However, the wine would have been more exuberant, with greater interplay between fruit and development characters a few years ago.

Drink up,  90 points (with a higher score if opened several years earlier)

2016 Cookoothama Darlington Point Botrytis Semillon 11%

From the Riverina, New South Wales, where the De Bortoli Noble One produces the best known example of a consistently excellent botrytis Semillon style. The Cookoothama is however, a more affordable option, and at around $22 for a half-bottle, is outstanding value.

The wine is a bright light gold colour, with voluminous scents of orange blossom, ripe apricot, vanilla icing and lime and orange marmalade. This wine is exuberant on the palate, very rich, sweet, powerful and flavour-packed, with enough acidity to avoid any cloying sensations.

This wine has enough power to match most desserts (avoid chocolate though) and is utterly delicious.

This is a wine that I would enjoy while it demonstrates its youthful precocity; a few years won’t hurt, but it’s beautifully pitched for short-term enjoyment.

Drink to 2023, and 92 points

2010 Petaluma Botrytis essence 13%

From Coonawarra, with a label showing astonishing (albeit tiny-fonted) detail,  174.7 g/l residual sugar, Sav blanc 53%, Semillon 47%, and much more about its oak handling, and vintage conditions.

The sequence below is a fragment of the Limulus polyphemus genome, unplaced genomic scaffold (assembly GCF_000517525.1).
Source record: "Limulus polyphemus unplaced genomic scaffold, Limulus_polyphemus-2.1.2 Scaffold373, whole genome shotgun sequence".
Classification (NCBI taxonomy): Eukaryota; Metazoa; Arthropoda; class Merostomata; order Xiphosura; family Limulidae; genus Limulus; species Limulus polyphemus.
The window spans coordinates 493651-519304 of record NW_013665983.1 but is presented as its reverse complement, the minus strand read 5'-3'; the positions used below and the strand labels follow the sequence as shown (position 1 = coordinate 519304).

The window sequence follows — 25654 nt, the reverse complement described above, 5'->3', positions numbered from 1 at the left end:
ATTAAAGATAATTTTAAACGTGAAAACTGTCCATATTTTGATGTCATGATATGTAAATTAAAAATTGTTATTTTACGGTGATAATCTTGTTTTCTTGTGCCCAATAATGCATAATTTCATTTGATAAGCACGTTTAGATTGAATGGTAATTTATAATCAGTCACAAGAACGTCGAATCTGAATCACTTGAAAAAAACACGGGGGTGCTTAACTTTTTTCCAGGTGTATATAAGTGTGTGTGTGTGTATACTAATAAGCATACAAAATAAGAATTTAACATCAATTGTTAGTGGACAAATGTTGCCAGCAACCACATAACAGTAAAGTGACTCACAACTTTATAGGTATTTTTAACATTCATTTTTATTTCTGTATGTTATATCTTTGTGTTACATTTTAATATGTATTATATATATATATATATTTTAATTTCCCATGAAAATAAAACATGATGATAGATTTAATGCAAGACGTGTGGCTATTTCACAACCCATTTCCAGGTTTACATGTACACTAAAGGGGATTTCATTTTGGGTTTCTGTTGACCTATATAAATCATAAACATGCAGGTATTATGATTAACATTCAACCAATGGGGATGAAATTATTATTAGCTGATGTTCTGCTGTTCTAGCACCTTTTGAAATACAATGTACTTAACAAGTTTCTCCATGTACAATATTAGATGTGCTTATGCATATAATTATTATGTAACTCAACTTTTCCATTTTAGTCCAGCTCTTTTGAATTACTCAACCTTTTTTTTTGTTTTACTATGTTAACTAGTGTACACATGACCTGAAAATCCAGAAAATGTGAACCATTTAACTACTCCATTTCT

2010 petaluma botrytis essence
Meanwhile the wine is a brilliant gold colour, with scents of botrytis, lime and orange marmalade; the palate is full-throttle, unctous and rich, ultra decadent, with flavours ranging through ripe stonefruit – apricot, peach – plus honey and orange. It’s a lovely drinking experience, good VFM, but a little less oak and a dash more acidity would have elevated my score.

Under screwcap, this wine has a long life ahead I but cannot see an upside in the flavour profile with further cellaring, and suspect it will taste very similar in 5 years.

Drink to 2025 and 88 points

1988 Chateau Coutet 14%

The picture shows the cork inside the bottle – my technique with the ah-so failed.

IMAG0726

Bright medium gold colour (excellent for age); this is not the richest Barsac you will encounter, but it provides plenty of drinking pleasure. It’s still showing freshness after nearly 30 years, and while beginning to dry up, its full of interest thanks to its lovely balance. Botrytised fruit, oak and bottle age are in harmony.

This wine is a blend of 75% semillon, 23% Sauvignon blanc and 2% muscadelle, 100% barrel-fermented in new French oak – detailed in the informative Chateau Coutet website. 1988 was an excellent year in Sauternes and Barsac with widespread botrytis.

Medium bodied, and not as sweet as its modern counterparts, it’s clean and shows tropical notes (mainly pineapple) and orange rind. The palate is more oriented to barley sugar and quince paste, with some raisined, and glace fruits; plus a bit of marmalade and syrup fills the picture. A light touch of oak is present to contribute further mouthfeel and aid its complexity. Lively acidity really proves its class.